The Eden Project and Alcoa have announced plans for an AU$150 million (£81.5 million) eco-tourism attraction within Alcoa’s former coalmine in Anglesea, Victoria, Australia.
The joint venture aims to turn the coalmine into a destination for immersive education and experiences celebrating the local ecology and telling a story of sustainability.
Alcoa and Eden have started community consultation to seek feedback on the concept, set within the landscape of the Anglesea Heath.
Eden’s concept amplifies the region’s environmental and cultural attributes, including the Great Ocean Road and the Great Otway National Park.
David Harland, Chief Executive of Eden Project International, said the concept “could bring environmental, social and economic regeneration to Anglesea and the wider region, while re-imagining what’s possible within Australian mine rehabilitation sites”.
“We’ve envisioned a place of extraordinary experiences, fusing science and wonder to immerse visitors in the extreme elements – fire, air, earth and water – which have shaped the surf coast region and its inhabitants for millennia, creating a must-see prelude for a journey on the Great Ocean Road,” he added.
“This concept will be a global exemplar of sustainability and environmental excellence.”
According to initial projections, the eco-tourism attraction could create 300 full-time jobs and attract thousands of visitors to Anglesea.
The proposal is in its early consultation stages. After the rezoning and planning approvals process, the project would take 18-24 months to construct.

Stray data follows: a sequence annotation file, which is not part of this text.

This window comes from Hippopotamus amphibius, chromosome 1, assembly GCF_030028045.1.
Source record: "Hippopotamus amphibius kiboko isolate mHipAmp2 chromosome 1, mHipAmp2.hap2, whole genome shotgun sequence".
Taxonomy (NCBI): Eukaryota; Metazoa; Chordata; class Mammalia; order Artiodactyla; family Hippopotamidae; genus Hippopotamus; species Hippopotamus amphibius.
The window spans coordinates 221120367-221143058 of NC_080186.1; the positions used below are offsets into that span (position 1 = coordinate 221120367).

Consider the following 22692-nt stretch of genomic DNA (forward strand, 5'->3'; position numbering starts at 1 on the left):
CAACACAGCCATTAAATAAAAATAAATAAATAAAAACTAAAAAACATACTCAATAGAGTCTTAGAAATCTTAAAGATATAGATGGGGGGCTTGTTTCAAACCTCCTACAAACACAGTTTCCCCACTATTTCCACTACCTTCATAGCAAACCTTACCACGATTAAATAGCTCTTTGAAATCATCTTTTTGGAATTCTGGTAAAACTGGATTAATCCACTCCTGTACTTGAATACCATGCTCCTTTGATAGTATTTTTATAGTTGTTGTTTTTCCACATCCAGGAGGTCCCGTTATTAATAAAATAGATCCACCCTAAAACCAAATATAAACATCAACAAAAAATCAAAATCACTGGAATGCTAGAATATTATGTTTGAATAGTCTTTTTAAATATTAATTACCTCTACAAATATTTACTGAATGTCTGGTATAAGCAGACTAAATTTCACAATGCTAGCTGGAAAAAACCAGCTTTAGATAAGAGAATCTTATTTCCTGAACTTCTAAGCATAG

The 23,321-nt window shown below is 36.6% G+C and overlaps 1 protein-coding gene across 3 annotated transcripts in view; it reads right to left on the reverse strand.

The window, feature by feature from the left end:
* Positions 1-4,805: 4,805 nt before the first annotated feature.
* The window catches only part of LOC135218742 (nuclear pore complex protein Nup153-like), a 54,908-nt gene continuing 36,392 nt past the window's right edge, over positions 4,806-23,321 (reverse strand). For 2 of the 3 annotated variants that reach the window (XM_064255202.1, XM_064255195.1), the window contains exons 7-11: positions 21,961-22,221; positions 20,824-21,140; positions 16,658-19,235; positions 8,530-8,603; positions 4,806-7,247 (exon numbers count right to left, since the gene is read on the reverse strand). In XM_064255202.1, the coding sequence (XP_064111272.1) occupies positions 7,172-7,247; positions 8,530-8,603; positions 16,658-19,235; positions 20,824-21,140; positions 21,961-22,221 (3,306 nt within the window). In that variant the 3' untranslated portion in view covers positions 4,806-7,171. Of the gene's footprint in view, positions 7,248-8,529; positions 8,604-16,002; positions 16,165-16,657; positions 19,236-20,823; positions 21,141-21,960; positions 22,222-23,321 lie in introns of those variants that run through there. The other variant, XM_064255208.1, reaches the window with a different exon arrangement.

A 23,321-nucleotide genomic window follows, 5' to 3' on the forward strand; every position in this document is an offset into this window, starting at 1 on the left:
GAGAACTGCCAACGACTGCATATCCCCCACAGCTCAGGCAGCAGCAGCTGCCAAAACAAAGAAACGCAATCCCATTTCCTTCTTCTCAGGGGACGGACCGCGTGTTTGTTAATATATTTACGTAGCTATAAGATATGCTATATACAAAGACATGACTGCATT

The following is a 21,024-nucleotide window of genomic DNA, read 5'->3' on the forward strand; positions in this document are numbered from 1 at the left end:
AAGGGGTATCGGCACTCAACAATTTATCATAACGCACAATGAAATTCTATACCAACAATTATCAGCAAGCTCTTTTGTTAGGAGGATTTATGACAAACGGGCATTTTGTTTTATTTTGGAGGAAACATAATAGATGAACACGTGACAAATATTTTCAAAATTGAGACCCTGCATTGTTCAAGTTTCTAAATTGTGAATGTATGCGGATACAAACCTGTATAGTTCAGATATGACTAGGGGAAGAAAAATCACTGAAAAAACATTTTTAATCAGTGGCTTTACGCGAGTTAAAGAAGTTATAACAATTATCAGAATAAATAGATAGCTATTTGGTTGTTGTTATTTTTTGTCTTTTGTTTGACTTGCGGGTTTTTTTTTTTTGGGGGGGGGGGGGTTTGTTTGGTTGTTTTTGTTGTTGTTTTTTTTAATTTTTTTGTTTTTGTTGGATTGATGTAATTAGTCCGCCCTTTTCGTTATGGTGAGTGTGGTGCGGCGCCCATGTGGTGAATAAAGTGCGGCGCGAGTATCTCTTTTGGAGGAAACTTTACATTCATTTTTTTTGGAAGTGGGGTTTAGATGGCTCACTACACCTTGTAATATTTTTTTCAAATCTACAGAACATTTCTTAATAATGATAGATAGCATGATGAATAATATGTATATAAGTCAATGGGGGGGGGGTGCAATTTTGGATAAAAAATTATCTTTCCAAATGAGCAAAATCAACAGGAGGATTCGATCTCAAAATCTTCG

An Eden Project in Anglesea
David added: “Our experience in Cornwall shows us it’s possible to take a former mining landscape and create a place that celebrates our natural world and educates and entertains people from all walks of life, while providing a year-round positive impact for the community.
“It’s our goal to speak with as many people as we can over the coming weeks to energise and inspire them to help us develop the ideas for what could be their Eden Project in Anglesea.”
John Osborne, director of asset planning and management at Alcoa, said the proposal was “an opportunity to showcase the site’s unique natural values while making a significant and lasting contribution to the region for generations to come”.
“We look forward to receiving input from the Anglesea community and key stakeholders on this concept for the freehold mine site.”
In a tweet, Eden also teased plans for a “new regenerative botanic garden in a landscape that has been logged for teak and mined for zinc”.
.@rachywarmington, our Science Manager, is at the International Conference on Biodiversity in Thailand today #InternationalBiodiversityDay sharing plans for a new regenerative botanic garden in a landscape that has been logged for teak and mined for zinc. pic.twitter.com/UatBMOzuDG
— Eden Project (@edenproject) May 22, 2019
Blooloop recently spoke to David Harland about Eden Project International’s expansion plans overseas.
Images: Eden Project